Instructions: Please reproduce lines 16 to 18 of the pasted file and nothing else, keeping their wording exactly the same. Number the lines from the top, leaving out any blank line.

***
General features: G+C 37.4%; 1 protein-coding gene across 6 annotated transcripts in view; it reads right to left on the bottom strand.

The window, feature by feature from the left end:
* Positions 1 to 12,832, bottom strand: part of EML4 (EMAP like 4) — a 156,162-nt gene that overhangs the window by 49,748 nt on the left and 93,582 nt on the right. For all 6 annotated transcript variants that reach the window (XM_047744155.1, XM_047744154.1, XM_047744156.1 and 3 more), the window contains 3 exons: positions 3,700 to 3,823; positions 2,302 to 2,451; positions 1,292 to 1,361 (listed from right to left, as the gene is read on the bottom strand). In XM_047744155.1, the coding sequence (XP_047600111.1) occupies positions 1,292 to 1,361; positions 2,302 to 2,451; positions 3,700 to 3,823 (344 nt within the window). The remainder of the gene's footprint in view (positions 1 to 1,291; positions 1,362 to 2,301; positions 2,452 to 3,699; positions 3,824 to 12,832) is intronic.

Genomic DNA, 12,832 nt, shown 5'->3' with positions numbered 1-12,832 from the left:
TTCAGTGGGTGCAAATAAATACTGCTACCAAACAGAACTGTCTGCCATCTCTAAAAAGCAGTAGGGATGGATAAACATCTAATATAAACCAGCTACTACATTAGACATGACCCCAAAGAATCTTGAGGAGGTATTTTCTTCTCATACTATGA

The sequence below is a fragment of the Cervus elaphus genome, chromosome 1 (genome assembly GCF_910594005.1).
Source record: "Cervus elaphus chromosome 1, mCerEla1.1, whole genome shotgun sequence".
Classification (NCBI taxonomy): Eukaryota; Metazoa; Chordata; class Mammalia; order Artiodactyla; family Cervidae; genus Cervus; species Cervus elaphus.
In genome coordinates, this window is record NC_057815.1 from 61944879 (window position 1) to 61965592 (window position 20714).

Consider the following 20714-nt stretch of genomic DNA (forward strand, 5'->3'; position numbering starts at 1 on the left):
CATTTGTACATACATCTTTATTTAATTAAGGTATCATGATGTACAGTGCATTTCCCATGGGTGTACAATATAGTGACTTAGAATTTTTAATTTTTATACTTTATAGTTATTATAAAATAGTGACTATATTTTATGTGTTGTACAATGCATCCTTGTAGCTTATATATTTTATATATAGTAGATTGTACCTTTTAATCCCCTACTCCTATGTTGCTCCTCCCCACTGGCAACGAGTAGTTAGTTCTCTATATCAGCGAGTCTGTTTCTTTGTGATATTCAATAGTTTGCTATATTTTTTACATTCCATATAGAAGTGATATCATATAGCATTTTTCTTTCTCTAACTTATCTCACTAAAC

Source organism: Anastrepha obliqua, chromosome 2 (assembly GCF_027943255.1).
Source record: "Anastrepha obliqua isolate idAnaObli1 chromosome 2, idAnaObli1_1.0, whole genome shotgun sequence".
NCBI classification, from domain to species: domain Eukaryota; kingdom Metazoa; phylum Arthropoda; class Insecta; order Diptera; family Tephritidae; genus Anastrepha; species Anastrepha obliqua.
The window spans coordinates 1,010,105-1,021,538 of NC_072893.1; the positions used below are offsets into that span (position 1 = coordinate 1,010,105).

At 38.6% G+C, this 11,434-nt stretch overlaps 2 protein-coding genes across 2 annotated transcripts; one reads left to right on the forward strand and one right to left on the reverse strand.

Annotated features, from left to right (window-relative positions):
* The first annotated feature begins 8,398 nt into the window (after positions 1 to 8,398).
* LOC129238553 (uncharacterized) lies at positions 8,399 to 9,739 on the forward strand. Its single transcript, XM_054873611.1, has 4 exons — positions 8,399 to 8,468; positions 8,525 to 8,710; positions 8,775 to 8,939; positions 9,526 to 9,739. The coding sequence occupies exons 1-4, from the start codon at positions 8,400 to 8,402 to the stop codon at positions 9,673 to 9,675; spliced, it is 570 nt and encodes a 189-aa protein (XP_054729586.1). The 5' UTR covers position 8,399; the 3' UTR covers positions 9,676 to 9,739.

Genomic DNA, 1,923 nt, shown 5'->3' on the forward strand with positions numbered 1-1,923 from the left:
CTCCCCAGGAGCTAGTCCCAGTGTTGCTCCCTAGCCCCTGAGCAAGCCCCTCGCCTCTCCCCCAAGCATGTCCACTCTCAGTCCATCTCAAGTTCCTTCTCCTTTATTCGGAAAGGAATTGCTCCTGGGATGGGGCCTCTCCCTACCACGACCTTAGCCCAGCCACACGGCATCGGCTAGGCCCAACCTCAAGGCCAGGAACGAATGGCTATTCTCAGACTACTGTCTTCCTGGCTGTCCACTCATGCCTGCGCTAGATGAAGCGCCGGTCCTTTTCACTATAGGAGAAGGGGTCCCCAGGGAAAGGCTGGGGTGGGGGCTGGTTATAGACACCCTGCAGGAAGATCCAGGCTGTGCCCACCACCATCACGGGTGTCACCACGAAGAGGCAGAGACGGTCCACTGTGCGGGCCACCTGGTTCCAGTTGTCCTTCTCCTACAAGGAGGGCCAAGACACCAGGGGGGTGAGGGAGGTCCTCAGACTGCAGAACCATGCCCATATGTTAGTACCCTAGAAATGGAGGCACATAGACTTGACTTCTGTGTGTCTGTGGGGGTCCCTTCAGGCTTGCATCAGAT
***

At 38.6% G+C, this 11,434-nt stretch overlaps 2 protein-coding genes across 2 annotated transcripts; one reads left to right on the forward strand and one right to left on the reverse strand.

Annotated features, from left to right (window-relative positions):
* The first annotated feature begins 8,398 nt into the window (after positions 1 to 8,398).